Hamilton County to change health care providers, leaving UMR for Anthem
Hamilton County employees will see a change in their healthcare coverage at the start of 2015. Hamilton County Commissioner Steve Dillinger announced the change during a joint meeting with the Hamilton County Council on Sept. 5. The transition to Anthem will begin Jan. 1.
“Anthem agreed to take us, not in their basic Anthem program, but in their master corporate program that (Eli) Lilly and everyone else is under. There is a huge difference between their two programs,” Dilliger said. “Their president made the exception to allow us into the corporate program.”
There were several factors that Dillinger cited for the necessity to change providers but the biggest was the lack of coverage at local hospitals including Methodist, IU Health and Riley. Dillinger said he talked with other executives including the presidents of UMR and IU Health about the situation.
“At the time we had 56 people from Hamilton County in our program at IU alone so it was going to put our people in a terrible, terrible situation,” Dillinger said. “A change at midyear would have been very difficult.”
Dillinger said an eventual agreement was made – retroactively so patients did not lose out on money – but the UMR coverage still caused Hamilton County a lot of problems. Dillinger said the county has had several issues with claims and getting preapproved surgeries on a timely basis.
“I’ve had numerous calls where a surgery was supposed to happen tomorrow and UMR hadn’t approved the surgery yet so we had to push some buttons to make that happen,” he said.
Dillinger said he and the county insurance committee met several times with UMR president Jay Anliker warning him that this had to change “to pretty much no avail.” Dillinger said in past years the county’s claims ratios have been pretty low but in the past six months it has increased including one heart transplant.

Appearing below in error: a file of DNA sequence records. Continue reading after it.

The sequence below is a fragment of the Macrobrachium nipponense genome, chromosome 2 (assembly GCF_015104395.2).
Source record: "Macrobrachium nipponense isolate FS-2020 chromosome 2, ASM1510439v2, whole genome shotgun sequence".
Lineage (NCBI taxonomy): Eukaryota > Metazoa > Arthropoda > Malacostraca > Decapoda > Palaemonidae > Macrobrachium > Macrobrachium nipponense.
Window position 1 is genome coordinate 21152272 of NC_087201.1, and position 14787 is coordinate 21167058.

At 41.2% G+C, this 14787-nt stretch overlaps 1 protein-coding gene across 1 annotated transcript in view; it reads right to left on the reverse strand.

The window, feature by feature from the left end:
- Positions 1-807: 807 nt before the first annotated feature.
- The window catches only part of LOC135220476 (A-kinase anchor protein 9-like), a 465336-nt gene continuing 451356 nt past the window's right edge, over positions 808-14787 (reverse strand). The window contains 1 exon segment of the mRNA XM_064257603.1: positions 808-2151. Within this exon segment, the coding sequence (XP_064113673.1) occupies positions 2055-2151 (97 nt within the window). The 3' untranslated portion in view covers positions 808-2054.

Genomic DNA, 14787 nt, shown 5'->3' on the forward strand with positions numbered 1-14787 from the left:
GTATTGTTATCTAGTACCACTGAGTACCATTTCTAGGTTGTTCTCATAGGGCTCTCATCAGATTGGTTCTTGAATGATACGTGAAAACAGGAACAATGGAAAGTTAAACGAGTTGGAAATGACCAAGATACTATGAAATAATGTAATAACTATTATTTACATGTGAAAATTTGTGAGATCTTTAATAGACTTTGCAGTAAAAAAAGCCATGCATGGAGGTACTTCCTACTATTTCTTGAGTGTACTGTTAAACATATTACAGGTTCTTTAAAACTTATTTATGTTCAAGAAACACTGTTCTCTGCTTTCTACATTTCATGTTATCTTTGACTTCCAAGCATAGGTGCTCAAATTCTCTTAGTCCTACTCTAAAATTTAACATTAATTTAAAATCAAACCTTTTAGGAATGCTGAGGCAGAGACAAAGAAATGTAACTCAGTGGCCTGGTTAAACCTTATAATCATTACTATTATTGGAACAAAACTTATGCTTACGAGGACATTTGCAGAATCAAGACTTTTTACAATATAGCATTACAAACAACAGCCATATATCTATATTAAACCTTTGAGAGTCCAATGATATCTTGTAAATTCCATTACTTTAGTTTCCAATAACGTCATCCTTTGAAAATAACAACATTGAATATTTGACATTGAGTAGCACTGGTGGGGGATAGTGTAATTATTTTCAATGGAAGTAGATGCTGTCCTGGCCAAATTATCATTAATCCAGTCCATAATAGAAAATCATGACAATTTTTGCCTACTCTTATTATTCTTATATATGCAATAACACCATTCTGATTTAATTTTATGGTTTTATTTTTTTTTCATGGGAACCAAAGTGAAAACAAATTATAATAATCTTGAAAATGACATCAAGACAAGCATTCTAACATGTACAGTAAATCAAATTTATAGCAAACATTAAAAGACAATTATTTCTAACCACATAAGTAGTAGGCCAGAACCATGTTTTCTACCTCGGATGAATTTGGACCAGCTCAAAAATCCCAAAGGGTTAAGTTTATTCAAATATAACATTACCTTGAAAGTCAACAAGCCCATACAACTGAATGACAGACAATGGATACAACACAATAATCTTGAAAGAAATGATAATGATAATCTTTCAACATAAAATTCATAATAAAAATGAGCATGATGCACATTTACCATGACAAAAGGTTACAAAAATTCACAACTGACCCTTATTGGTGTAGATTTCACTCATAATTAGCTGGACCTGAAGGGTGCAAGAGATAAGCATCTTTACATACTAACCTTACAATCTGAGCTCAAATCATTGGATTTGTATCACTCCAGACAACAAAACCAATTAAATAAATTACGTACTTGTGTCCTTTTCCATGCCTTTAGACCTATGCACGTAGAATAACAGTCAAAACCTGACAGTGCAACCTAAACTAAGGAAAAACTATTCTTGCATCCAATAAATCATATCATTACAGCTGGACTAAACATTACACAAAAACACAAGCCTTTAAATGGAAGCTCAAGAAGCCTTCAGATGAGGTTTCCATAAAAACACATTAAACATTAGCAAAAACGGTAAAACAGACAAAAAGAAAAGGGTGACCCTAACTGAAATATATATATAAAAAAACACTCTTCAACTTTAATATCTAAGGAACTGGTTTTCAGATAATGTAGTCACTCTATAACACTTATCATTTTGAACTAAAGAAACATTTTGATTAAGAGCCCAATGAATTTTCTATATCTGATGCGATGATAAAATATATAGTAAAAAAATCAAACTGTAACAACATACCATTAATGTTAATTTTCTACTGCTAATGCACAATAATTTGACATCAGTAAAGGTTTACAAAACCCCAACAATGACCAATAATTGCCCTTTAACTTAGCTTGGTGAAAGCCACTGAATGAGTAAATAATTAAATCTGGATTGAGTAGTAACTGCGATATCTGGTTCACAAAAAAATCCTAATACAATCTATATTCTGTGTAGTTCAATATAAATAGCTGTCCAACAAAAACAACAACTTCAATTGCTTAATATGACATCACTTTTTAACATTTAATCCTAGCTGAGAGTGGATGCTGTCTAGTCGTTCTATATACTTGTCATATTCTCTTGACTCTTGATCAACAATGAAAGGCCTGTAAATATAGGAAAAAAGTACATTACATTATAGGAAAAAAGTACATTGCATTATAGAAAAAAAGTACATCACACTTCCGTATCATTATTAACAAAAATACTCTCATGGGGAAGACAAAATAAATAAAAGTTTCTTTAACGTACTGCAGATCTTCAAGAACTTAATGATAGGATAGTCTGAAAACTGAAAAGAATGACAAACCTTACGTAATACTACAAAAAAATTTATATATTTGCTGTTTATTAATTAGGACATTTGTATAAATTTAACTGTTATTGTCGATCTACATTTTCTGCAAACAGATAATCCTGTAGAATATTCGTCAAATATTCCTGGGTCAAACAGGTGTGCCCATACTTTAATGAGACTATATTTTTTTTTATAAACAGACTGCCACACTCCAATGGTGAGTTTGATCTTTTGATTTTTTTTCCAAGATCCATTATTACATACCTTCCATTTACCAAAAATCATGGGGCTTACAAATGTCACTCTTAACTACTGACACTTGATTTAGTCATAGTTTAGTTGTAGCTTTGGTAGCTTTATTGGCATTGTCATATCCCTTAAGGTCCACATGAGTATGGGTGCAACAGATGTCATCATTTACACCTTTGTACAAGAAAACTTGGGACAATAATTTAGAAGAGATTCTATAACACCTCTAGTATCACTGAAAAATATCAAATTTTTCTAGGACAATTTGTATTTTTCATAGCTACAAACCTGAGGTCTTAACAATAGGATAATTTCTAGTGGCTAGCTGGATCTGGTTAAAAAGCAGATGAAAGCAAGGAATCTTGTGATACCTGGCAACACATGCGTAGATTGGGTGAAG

“Quite honestly, our employees are getting older, our families are getting older,” he said, adding the county felt it needed to do something to offset the impending financial increase. “In addition to seeing a pretty good increase from our claims ratio our subject trends was like 9 percent and it was going to go up even if our claims had not done anything.”
Dillinger said the county receives a 32-38 percent discount that UMR negotiated with different vendors. However, when looking at the 2015 budget, Dillinger said the county would likely see an increase of more than $2 million because of its trends and experiences.
“Anthem has committed to us, because they have a lot more muscle than UMR, somewhere between 46 and 48 percent,” he said. “Because of switching over to Anthem and getting those larger discounts that has decreased to less than $1 million.”
Dillinger also said IU employees told him Anthem’s claims service was “10 times better than UMR” and should cause fewer burdens on patients.
“Hopefully we’ll have as little a disruption as we can. Anytime you move providers it is a challenge,” he said, adding the county will return to the express prescriptions program
“The net savings is more than $170,000 just in prescriptions.”
In addition to the provider change, Dillinger said employee premiums will remain constant for 2015.
“We talked about that and we decided not to increase employee’s contributions this year because of all the confusion of the switchover,” he said. “It will really enhance our program because on the reinsurance where we had to bid and be reimbursed once we went over our $250,000, Anthem pays it upfront. We don’t have to pay it.”